The survey was conducted at Peking University in Beijing, China. The participants were drawn from all four levels of undergraduate students and all colleges of the University. 248 questionnaires on academic resource access were distributed and 231 responded, in which 190 valid samples served as data source for the final survey, with a response rate of 76.6%.


According to the different types of academic resource carrier, we divided the questionnaire into two parts, one for printed resources and another for electronic resources, and then established categories for each part. For each specific academic resources, we measured usage frequency, level of knowledge, and factors affecting the utility effect. These variables were used to test H1 and H2.

For H3, we also used statistical data to measure the real growth rate of users for specific resources, and used the non-abstract functions for data fitting. We measured the two channels of mass communication and interpersonal communication, and the four stages of knowledge, persuasion, decision, and confirmation. To


comply with assumptions of the Bass model, we regarded the university as a small social system, ignoring the external social factors and considering individuals performing independently. To test our hypothesis, we adopted two equations of the Bass model (Bass, 1969, p.219), and recast them for our analysis:


N t

( )





qY t

( )) * (

m Y t

( ))

① 2). 0 4 ( )


( )


MS t t MP

P t



− × × −




4. Data analysis

4.1 Undergraduates’ academic resource preferences

Since the two main types of academic resource carriers (print and electronic) have different characteristics in practical usage, we took the comparison and tested them separately.

4.1.1 Printed academic resources preferences

Figure 1 indicated the frequency of printed resources access, and the sum of the red and blue part in the bar represents the percentage of users who often access such resources for more than twice per month. In Figure 1, we can see that the open-shelf storage were more popular than the others options, meanwhile the printed academic journals and dissertations only had very low access frequency.

Figure 1. Access frequency of library storage

Since the library open-shelf storage was not all related to academic applications, we conducted further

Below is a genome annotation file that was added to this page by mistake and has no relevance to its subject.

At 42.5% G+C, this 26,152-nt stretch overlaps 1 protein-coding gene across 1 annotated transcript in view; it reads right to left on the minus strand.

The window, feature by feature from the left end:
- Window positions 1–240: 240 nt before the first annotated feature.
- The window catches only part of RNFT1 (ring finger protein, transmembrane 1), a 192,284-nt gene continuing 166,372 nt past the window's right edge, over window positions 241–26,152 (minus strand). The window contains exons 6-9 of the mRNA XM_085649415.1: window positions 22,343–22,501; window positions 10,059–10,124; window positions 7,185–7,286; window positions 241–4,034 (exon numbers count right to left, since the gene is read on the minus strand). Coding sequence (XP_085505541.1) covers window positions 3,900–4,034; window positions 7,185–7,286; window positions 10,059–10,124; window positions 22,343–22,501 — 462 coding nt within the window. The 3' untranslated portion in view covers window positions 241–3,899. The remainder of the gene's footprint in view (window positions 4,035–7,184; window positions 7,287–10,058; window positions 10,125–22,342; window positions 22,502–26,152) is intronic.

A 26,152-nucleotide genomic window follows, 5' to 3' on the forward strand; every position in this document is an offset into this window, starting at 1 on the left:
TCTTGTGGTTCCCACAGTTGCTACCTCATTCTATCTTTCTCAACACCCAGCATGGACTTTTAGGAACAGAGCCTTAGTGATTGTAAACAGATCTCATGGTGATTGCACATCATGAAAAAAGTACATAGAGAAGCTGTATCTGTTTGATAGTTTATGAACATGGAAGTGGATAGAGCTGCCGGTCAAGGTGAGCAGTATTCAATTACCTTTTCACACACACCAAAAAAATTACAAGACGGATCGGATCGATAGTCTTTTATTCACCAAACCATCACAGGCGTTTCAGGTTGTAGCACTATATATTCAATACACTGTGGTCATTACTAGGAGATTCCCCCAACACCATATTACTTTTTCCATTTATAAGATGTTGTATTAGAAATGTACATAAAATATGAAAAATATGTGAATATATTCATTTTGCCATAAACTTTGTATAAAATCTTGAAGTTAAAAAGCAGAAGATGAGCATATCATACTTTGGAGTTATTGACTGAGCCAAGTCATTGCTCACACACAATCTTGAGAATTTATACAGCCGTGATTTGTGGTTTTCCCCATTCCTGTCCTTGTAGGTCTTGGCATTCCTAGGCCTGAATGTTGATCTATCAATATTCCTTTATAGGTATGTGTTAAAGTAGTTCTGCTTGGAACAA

( )

N t

represents the portion of adopters at time t,


represents the coefficient of innovation,


represents the coefficient of imitation ,


represents the ultimate number of adopters,

Y t

( )

represents the number of previous adopters before time t.

( )

P t

represents the coefficient of innovation by time t,


represents the ultimate number of adopters ,


represents the ultimate growth rate of adopters,


0represents the time of turning point, when the growth rate starts coming down.


analysis on the proportion of students’ open-shelf book usage. These data suggested that the most popular resources were academic monographs, followed by teaching reference books, science and history books, and other leisure reading materials. Among these books, the first two kinds accounted for the vast majority, with a sum of 71.7%, which illustrated that the undergraduate students’ open-shelf library resources access were mostly on academic resources.

4.1.2 Electronic academic resource preferences

A variety of academic resources via electronic carriers also differed in usage among college students:

First, various resources had significantly different access frequencies. Undergraduate students more frequently used Chinese full-text electronic databases, including journals and dissertations, as well as open-access resources on the Internet. In our investigation, 96.3% of the participants have used these two kinds of resources. However, only 56.4% and 74.5% student participants had accessed to electronic books and multimedia resources in library, respectively. Further, about 64.4% of the students had used Chinese databases and open access resources for more than twice per month, while the percentage for another two kinds of resources was only 34.9%.

Secondly, the language of academic resources had a significant influence on access. Figures 2 and 3 shows the top 6 of full-text database resources access, and the horizontal axis represented the number of users. Comparing the use of individual databases, in nearly 200 respondents, regular users of CNKI①

and Wanfang Data②

(both in Chinese) were about 150, with a proportion of more than three-quarters, while the most popular foreign language database JSTOR had just a proportion of one seventh.

Figure 2. Access of Chinese Databases

China National Knowledge Infrastructure: http://www.cnki.net/


Figure 3. Access of Western Databases

4.1.3 Factors affecting resource selection